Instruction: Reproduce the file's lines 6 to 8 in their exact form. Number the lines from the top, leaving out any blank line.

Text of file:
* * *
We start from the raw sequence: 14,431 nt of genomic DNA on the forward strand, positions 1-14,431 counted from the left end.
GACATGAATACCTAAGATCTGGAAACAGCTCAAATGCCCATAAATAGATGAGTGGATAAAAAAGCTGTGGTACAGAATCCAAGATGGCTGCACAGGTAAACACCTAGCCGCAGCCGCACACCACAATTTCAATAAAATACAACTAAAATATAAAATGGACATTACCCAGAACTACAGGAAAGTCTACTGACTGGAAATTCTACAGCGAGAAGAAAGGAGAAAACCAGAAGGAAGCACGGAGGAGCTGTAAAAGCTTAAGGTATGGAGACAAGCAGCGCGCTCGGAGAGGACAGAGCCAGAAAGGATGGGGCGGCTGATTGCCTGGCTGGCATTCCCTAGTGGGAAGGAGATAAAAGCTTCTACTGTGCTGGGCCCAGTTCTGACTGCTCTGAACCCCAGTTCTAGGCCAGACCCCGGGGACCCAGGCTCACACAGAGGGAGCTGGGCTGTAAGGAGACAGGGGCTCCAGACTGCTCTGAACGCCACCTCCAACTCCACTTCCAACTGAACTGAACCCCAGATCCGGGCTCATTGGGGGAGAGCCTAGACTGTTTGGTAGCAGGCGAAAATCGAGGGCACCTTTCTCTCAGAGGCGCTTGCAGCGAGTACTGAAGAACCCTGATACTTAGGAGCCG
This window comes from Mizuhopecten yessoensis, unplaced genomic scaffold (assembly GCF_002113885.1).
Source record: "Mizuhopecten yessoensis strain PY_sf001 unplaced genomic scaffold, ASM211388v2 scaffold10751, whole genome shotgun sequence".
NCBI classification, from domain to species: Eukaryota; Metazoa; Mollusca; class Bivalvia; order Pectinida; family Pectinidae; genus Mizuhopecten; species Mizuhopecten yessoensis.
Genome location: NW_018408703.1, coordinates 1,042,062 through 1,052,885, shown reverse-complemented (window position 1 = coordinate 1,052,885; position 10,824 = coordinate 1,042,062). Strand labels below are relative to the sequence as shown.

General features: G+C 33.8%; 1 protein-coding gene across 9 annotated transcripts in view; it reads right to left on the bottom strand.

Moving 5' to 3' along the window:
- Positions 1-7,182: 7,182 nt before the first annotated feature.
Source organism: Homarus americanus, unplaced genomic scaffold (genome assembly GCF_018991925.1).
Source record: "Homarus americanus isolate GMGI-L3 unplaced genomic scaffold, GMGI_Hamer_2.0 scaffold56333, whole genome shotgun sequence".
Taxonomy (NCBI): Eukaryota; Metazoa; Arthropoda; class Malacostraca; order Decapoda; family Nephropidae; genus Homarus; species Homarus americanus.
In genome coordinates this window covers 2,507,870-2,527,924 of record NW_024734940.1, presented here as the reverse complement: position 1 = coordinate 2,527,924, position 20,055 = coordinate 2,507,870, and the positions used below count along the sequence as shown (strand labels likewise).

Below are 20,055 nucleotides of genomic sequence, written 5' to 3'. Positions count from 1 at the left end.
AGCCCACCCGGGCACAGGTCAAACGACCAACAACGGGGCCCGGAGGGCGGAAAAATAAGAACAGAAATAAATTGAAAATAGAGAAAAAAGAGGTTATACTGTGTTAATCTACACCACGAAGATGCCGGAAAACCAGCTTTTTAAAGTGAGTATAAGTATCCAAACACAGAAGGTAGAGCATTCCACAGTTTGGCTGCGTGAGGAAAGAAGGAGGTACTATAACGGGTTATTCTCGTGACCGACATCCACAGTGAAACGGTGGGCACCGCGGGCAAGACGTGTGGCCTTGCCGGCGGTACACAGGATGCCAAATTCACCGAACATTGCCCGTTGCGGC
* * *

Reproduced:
Genome location: NW_018408703.1, coordinates 1,042,062 through 1,052,885, shown reverse-complemented (window position 1 = coordinate 1,052,885; position 10,824 = coordinate 1,042,062). Strand labels below are relative to the sequence as shown.

General features: G+C 33.8%; 1 protein-coding gene across 9 annotated transcripts in view; it reads right to left on the bottom strand.

Moving 5' to 3' along the window: